Anti-inflammatory medication can be very helpful in reducing the associated inflammation of the membrane of the joint, which in turn reduces the degradation of the articulation surface by enzymes produced by the membrane. Therefore, careful use of anti-inflammatories is helpful as we can reduce the rate of wear and tear, however, it is important to note that we cannot always stop it happening in the first place.

 

Who is at risk of getting arthritis?

Some people are born with an inherited tendency to develop arthritis. That is about a third of the people who eventually have arthritis of the shoulder have a predisposition to it and we don't quite understand why. However, the majority of people who develop arthritis of the shoulder are:

  • People with inflammation of the joints (rheumatoid arthritis); 
  • People who have injured their shoulder joint through sports or trauma;
  • People who have developed weakness and tearing in their shoulder because of general wear and tear (e.g. cuff tear arthropathy).

There are people in different categories of risk, the most important of which is probably injury.

 

If you would like to find out more, make an appointment with a specialist.

 

By Mr Simon Lambert
Orthopaedic surgery

Mr Simon Lambert is one of London's most reputable orthopaedic surgeons who specialises in shoulder and elbow surgery. He has performed a high number of specialist operations for complaints such as shoulder instability, shoulder arthroplasty and rotator cuff disease, he also performs revision surgery. He forms an integral part of many medical bodies including the Upper Extremity Expert Group, the Scapular Fracture Classification Group and the European Multicentre Epoca Resurfacing Study Group. He is an honorary senior lecturer at UCL and has been published in numerous peer-reviewed medical journals.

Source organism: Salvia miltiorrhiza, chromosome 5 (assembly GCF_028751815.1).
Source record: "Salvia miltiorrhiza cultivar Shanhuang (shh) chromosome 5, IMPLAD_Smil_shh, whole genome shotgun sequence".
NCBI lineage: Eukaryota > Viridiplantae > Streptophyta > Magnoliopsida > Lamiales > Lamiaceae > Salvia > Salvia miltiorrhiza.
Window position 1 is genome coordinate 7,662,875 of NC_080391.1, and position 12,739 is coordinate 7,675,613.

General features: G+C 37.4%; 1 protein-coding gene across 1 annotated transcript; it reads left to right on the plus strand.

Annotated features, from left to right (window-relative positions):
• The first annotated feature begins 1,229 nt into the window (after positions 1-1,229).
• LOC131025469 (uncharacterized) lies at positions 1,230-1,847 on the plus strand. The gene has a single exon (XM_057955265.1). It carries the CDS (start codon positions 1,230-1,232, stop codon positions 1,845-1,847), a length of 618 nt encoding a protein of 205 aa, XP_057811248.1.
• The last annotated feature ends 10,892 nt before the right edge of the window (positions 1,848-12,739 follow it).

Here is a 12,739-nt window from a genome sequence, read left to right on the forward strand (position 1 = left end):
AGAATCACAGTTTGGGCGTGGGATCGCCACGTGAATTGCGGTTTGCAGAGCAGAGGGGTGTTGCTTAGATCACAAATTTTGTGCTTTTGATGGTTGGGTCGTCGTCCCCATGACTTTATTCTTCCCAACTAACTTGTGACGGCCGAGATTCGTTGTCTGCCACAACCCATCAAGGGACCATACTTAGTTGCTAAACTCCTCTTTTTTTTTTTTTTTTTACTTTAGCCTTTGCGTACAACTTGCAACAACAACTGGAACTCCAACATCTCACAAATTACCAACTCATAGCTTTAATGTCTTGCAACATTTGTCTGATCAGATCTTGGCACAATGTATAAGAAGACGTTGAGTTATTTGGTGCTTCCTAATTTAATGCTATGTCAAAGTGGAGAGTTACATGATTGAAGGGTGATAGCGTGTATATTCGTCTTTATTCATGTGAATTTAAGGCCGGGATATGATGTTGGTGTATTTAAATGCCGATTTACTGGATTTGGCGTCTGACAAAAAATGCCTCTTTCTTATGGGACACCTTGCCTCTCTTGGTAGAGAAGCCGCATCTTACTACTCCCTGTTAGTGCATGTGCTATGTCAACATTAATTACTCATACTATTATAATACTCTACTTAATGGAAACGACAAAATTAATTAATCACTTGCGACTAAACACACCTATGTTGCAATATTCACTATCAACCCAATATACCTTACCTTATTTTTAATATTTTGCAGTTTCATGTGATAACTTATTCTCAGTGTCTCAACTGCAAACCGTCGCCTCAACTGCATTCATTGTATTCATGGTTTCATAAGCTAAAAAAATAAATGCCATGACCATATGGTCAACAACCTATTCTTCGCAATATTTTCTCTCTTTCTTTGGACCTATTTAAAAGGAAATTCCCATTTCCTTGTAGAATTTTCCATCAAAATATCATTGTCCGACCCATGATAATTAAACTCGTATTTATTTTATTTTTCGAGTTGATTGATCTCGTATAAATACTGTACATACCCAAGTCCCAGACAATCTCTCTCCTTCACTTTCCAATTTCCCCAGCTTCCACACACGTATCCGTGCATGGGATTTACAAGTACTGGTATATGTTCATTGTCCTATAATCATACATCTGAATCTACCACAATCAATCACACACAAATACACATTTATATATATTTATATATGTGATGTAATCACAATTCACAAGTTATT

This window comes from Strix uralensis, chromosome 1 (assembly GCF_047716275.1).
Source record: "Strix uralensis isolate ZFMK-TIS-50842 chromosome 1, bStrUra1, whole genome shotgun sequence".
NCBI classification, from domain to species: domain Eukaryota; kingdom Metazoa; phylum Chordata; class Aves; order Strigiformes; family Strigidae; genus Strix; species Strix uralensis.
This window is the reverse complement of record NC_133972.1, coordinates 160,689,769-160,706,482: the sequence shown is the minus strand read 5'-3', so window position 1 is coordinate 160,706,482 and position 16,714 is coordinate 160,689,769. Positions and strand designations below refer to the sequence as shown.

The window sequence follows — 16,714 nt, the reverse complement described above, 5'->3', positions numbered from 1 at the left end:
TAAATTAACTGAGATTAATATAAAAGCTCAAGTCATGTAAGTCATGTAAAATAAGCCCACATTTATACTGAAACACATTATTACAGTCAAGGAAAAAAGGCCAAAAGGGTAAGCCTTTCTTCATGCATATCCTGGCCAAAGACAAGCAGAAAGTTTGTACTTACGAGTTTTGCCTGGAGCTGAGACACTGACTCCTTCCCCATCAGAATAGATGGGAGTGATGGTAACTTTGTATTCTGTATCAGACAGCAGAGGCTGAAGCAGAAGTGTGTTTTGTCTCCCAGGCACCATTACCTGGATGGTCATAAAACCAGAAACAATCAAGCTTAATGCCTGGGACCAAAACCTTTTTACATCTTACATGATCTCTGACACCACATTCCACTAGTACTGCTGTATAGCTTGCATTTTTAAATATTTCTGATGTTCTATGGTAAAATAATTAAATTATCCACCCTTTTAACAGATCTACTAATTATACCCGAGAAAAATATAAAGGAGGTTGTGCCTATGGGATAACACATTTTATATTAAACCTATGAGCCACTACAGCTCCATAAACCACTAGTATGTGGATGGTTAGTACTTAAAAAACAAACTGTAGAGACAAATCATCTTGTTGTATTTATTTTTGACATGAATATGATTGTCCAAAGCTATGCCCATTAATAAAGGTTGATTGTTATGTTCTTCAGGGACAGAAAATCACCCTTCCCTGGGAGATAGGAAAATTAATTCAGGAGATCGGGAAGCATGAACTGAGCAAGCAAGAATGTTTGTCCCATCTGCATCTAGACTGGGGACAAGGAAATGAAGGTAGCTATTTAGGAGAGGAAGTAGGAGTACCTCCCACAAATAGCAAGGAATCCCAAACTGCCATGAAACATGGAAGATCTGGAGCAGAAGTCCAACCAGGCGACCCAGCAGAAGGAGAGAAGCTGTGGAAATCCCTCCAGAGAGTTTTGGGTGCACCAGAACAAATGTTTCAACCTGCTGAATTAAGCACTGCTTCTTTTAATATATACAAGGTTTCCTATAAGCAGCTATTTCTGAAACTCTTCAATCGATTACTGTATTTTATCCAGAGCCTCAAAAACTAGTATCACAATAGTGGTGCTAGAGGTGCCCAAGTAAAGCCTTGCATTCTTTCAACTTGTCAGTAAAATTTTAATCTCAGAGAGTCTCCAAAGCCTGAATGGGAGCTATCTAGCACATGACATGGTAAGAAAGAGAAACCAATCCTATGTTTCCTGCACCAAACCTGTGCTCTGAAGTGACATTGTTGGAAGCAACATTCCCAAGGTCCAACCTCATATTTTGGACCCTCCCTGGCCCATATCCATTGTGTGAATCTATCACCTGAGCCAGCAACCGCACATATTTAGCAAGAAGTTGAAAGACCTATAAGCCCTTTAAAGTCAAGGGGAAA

Mr Lambert was invited as an international guest lecturer to the Egyptian Society for Surgery of the Hand and Microsurgery, held in Cairo in early April 2018. The congress was also the occasion of the 2nd meeting of the Panarab Association for Societies of Hand Surgery, an association for the dissemination of expertise in the field of hand surgery but also a platform for common interests beyond the surgical field. Mr Lambert's kind hosts were Professor Ashraf Moharram, and Professor Mohammed El-Mahy, while the excellent programme and arrangements were lead by Professor Ramy El Nakeeb. Professor Mehmet Demirtas from Turkey, a good friend and colleague of Mr Lambert’s from the European Society for Surgery of the Shoulder and Elbow was also on the faculty.

Mr Lambert gave lectures on surgical anatomy and techniques, obstetric palsy and the shoulder, shoulder trauma in the adult, rotator cuff disease and arthritis, and shoulder instability in the young adult. As a result of some fascinating and friendly discussions Mr Lambert has been invited to participate in a conference on the palsied shoulder to be held in Seville, Spain later this year.